Lucy Tidd, Baker at Breid, talks to us about what makes the bakery a great place to work, her love of black forest brownies, and the secret to becoming a star baker.
On a Saturday afternoon, the bakers at Breid Bakery are busy. There is a queue to get into the shop. Once inside the shop, the bakery smells delicious and the open layout means you can see through to the bakers working hard on the goods.
Lucy Tidd, 22, Baker at Breid, is at the end of her shift that afternoon. At the end of a 10 hour shift, she’s still hard at work
, rolling dough onto a tray and dashing about.
Lucy goes to change out of her flour-covered apron. The bakers are all wearing short sleeved t-shirts under their aprons. It’s clear why, as the heat of the ovens in the kitchen would quickly bring a sweat to your brow if you have more layers on. The machinery is also quite loud, making the bakery far from the ideal spot for a chat.
Lucy began her shift at 6am, as she does everyday that she works. The early start and long shift in the warm bakery would probably tire out most people, but Lucy is still full of energy on the walk to St Matthew’s Churchyard.
Lucy began working at Breid in June 2020, but her passion for baking dates back long before that. She recalls baking with her grandma as a child.
‘I would bake with my Nanny Wendy,’ she says, ‘My favourite were the jam tarts. We used to do a lot of sugarcraft. We used to make little roses out of fondant sugarpaste.’
Lucy’s Nanny Wendy went to the National Bakery School in the 1960s. Over fifty years later Lucy followed in her grandma’s footsteps by going to the National Bakery School herself and graduated with a degree in Bakery Technology.
Towards the end of her course, Lucy saw the advert for a Senior Baker at Breid. She was from Bromley, South London, and hadn’t heard of Breid. She also didn’t consider herself a “senior” baker. Although Lucy had been working in a bakery in Borough Market; she was fresh out of her course (in fact she hadn’t even got her grades yet) and she didn’t have experience in the kind of mass bread production that Breid specialise in.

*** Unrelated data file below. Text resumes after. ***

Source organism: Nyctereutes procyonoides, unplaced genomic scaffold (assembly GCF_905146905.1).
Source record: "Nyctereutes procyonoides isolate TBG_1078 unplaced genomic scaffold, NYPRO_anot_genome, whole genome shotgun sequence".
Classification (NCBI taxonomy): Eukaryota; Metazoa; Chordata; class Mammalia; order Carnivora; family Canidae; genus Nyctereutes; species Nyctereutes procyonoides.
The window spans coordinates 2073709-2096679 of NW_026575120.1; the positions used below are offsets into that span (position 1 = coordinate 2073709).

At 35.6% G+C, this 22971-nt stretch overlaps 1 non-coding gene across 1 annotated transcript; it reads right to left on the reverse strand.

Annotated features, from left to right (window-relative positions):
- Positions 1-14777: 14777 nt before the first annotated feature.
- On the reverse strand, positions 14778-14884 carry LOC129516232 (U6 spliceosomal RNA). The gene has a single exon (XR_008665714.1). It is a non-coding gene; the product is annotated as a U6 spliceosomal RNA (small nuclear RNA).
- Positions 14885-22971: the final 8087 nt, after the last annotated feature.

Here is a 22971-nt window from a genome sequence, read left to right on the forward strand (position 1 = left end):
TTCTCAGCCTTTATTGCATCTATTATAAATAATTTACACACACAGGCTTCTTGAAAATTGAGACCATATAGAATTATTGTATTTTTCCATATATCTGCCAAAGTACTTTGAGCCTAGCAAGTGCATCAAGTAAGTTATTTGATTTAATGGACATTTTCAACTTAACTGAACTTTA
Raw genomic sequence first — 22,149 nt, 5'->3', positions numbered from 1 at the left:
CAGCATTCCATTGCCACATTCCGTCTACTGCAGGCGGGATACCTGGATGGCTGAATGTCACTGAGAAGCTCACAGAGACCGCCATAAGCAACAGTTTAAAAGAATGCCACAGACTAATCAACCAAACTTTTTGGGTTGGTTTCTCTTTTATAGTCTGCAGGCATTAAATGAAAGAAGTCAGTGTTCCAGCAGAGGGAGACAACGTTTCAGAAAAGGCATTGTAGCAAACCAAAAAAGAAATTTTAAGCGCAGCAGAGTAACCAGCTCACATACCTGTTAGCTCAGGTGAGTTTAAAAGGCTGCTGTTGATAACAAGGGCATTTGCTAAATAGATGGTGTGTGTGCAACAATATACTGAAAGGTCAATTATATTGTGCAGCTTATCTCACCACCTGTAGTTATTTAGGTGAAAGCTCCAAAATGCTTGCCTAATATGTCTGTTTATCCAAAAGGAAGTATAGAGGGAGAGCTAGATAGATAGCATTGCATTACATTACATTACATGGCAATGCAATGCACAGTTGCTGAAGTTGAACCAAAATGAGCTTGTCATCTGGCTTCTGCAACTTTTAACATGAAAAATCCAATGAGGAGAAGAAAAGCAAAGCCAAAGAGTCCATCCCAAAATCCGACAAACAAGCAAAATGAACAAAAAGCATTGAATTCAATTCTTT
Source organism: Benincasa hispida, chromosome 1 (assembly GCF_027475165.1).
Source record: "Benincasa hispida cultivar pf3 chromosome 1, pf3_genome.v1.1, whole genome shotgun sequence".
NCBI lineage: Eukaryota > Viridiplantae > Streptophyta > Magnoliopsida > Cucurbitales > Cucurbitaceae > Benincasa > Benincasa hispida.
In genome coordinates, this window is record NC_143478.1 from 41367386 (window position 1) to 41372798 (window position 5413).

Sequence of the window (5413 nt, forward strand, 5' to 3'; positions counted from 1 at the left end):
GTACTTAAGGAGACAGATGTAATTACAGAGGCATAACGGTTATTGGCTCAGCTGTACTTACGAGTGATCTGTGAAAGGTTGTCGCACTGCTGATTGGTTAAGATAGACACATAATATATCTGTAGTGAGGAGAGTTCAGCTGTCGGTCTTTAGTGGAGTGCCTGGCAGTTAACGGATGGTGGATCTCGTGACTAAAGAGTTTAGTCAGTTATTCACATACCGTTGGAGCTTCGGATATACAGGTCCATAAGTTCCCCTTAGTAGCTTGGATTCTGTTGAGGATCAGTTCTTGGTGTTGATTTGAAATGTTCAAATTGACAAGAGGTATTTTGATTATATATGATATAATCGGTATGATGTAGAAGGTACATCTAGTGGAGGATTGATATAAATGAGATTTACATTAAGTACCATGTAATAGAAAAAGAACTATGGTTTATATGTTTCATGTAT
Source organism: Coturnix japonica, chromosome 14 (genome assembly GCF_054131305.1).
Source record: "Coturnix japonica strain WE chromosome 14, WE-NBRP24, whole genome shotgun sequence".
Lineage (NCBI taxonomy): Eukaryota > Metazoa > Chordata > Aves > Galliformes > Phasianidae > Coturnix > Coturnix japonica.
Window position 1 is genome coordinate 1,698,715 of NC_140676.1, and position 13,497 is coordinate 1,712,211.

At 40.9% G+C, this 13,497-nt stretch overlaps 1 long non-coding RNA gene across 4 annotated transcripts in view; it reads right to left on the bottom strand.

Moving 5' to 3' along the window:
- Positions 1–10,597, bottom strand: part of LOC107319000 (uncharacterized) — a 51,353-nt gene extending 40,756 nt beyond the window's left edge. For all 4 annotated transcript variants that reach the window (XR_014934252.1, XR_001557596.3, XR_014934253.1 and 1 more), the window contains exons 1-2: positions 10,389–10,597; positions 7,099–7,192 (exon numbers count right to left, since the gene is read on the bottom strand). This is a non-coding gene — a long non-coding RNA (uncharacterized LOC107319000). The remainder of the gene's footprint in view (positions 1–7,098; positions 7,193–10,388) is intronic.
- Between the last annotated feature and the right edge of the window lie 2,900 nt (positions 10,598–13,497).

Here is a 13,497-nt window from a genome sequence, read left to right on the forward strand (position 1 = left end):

But Lucy searched Breid online, and even happened upon boss Miller’s Roman Road LDN interview. She emailed Miller with her qualifications and went for a trial shift. Lucy was obviously a hit, and she started at Breid the day after she handed in her dissertation.
Despite being snapped up by Breid Bakery right after her course, Lucy wasn’t always certain she would pursue this path. During school, she didn’t know what she wanted to do afterwards.
‘In sixth form, they started talking about uni and I just wanted to do something that I enjoyed,’ she explains, ‘Baking was just something I really loved doing. In school, all my friends would ask me for a birthday cake. And I’d be turning up to house parties with something I had baked.’
Lucy’s enthusiasm for baking is obvious, as well as the high-standards she sets for herself. She talks about her typical day at Breid, smiling as she describes how she and her co-workers have an unspoken competition to shape the bread quickly.
‘We might not even say out-loud that it’s a competition… it’s almost a competition with myself,’ she says, laughing.
Lucy lived in Bromley until moving a few months ago to Hackney. In the winter months, she would get up at 4am to cycle in the dark for miles across London to Bethnal Green.
Lucy clearly enjoys her work at Breid. She especially likes the connection with the customers, who she has gotten to know over the last year. Bried’s open layout means you can pop into the shop on a Saturday or during the week and see Lucy and her colleagues working away.
‘The team at Breid is so lovely. It’s a relaxed environment where we all get on so well and help each other out,’ Lucy says, ‘It’s nice that the customers can see us working. And we can see the customers. You get to see where the product you make is going and people give you feedback right there and then. Whereas if you work in a big commercial bakery you don’t get that interaction.’
Breid doesn’t just do bread, and when asked what her favourite thing to eat from the shop is, Lucy answers without hesitation.
‘The black forest brownie,’ she says, ‘I absolutely love it.’
The enthusiastic way Lucy describes the brownie, which contains a fruity chia jam and black cherries, makes it sound like a must next time you pass by the bakery.
Being a baker brings long hours and early mornings, but Lucy remains as passionate about baking outside of work as well as during.
‘I love baking at home, you get to make the product from start to finish,’ she says, ‘And it’s fun to experiment.’
The 22-year-old baker runs her own bakery Instagram account. She has ambitions to some day travel internationally and learn traditional baking methods, before going on to pass on the art of baking to others through teaching.
During lockdown many of us took up baking, with varying degrees of success. Lucy confides that even a professional baker like herself has had to throw out a few sourdough starters. She says that the key to a great baker is, in one word, perseverance.
‘Learn from your mistakes and put it into action next time,’ she advises, ‘Just keep going with it.’
Lucy, full of positivity and energy, has clearly taken her own advice.
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